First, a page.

Earlier this week, Google announced a new Learning Management System (LMS): Classroom. I’m amazed at the buzz it’s getting on Twitter. People are reacting like Google has discovered human flight. At this point, it’s vague as to how robust Classroom will be. Google’s YouTube video really only promotes the “paperless” aspect of Classroom, and every Learning Management System (LMS) on the planet already has that. That’s only a fraction of the important functions available in an LMS like Moodle, for example. (Also, “paperless” doesn’t really start to bring full benefits until a school has reached a 1-1 ratio with devices.) Maybe Classroom will blow the doors off of existing systems, but it sure seems way too early to be talking about jumping ship.
The other concern I have with Classroom is that it might go the way of Reader, Wave, etc. Don’t get me wrong: I love many of the products Google has given us in education. Google Docs has revolutionized paper management in our district. However, Google has developed a reputation of abandoning things that don’t work as they want them to. I’d hate to see organizations jump on board with this only to have Google not support it two years down the line. The biggest costs associated with establishing an LMS for your organization are the time it takes to get your courses and content established on the LMS and training staff to use it. Shifting from an existing system to Classoom, then back again if it doesn’t get supported two years from now, could be disastrous.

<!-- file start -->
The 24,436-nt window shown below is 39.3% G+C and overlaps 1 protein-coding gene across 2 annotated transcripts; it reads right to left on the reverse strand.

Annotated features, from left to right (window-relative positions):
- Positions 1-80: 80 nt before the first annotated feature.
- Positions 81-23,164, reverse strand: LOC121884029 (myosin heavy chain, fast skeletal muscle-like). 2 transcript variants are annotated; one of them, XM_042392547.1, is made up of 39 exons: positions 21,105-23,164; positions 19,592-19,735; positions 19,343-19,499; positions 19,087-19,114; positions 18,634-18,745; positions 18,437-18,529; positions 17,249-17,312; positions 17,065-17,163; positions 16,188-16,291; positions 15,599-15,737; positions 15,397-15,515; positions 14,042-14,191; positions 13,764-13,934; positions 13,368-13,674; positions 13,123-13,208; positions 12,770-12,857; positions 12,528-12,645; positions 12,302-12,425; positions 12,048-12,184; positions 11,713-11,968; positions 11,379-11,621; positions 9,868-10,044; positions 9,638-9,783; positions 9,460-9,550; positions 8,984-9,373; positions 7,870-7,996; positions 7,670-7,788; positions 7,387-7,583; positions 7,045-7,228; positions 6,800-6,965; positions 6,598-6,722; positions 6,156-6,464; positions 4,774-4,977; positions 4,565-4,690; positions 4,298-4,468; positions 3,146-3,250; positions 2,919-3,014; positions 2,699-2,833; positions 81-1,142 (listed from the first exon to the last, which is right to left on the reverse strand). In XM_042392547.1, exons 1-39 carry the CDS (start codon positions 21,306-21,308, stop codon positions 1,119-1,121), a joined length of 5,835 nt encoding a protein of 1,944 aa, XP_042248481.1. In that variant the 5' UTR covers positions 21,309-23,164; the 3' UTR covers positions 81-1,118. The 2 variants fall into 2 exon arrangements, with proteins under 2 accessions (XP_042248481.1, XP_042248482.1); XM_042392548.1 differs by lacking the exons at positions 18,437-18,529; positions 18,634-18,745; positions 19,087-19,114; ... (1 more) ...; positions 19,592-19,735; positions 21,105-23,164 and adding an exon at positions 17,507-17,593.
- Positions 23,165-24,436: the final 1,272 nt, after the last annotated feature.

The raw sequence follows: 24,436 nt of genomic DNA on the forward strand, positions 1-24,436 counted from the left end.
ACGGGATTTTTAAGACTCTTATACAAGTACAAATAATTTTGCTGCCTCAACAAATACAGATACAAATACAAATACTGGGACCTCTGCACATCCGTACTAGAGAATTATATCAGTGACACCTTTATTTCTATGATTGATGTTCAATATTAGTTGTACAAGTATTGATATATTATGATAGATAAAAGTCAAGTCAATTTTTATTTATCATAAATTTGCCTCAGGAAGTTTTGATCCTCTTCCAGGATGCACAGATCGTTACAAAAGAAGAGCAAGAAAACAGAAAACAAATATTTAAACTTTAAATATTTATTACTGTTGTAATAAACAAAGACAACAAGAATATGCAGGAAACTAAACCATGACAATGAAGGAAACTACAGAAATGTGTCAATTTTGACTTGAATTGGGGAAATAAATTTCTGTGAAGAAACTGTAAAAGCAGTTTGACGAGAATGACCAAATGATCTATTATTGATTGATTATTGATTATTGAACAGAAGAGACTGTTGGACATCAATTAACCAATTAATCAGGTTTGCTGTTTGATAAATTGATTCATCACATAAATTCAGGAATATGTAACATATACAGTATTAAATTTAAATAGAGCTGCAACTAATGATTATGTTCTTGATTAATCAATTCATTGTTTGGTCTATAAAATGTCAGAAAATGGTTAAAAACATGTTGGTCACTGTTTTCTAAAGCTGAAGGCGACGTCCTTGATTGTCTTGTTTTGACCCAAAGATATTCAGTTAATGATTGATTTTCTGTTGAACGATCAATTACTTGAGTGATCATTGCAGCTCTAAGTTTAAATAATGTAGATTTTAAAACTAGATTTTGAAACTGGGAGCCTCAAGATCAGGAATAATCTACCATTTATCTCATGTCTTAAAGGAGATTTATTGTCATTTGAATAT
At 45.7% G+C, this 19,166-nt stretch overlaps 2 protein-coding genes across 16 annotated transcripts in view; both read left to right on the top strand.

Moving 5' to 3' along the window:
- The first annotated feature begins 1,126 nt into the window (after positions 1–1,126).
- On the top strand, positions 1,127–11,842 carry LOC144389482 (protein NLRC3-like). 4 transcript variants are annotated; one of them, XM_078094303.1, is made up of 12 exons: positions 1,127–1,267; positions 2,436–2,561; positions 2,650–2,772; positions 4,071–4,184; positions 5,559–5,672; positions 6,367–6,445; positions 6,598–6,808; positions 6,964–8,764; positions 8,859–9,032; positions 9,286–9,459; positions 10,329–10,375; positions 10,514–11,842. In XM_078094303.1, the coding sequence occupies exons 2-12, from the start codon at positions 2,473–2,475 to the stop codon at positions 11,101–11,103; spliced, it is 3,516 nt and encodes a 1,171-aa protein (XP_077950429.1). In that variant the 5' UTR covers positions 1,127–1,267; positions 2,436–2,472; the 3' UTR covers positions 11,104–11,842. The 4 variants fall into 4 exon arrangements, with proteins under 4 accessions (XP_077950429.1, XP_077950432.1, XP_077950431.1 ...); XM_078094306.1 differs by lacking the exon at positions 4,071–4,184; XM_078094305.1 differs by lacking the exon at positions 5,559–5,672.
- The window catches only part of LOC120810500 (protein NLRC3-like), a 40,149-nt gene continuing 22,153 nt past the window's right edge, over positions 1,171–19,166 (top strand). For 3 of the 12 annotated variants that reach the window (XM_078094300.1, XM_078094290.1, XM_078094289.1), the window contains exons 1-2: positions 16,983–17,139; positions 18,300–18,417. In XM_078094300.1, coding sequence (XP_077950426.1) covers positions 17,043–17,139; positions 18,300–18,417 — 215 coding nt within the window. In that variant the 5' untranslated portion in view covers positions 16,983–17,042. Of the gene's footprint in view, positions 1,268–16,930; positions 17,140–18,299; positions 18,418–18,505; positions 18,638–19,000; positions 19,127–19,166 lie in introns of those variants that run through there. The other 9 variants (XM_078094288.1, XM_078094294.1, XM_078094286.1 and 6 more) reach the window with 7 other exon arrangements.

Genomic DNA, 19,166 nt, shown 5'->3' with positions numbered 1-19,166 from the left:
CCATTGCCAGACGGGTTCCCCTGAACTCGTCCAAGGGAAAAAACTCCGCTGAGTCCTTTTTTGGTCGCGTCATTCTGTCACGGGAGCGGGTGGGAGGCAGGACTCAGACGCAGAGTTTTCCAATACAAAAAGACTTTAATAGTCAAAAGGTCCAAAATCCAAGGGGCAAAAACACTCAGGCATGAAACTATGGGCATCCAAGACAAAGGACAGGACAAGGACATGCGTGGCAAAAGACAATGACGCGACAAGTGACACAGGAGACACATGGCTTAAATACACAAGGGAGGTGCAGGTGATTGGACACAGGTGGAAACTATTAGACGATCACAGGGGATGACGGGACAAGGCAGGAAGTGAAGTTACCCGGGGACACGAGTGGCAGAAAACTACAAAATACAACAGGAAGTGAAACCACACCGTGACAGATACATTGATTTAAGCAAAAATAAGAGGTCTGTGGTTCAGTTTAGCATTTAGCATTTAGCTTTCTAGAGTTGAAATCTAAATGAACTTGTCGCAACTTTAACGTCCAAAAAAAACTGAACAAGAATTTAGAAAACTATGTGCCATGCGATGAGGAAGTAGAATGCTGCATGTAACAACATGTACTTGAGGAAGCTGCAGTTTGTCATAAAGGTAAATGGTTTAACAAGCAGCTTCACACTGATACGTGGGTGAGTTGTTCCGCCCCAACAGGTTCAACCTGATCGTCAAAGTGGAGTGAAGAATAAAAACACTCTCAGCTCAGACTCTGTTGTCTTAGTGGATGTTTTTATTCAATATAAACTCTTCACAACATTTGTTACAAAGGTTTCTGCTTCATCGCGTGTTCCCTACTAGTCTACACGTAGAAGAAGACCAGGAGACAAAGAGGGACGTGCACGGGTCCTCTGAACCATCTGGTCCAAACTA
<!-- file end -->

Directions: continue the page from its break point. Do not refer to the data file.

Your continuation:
The place where I could see this having an immediate impact, however, is for teachers working in organizations that don’t currently have a learning management system in place for staff. For a sole teacher wanting to try some digitally supported teaching, Classroom could be a good immediate choice. Having said that, public school districts without functioning LMSs far and few between now. The vast majority of school districts in Minnesota, for example, have systems in place for staff to build and deliver content.
I’m very much in a “wait and see” mode on this, although I would love to try it out. @Google: Hint, hint, nudge, nudge, access please. 🙂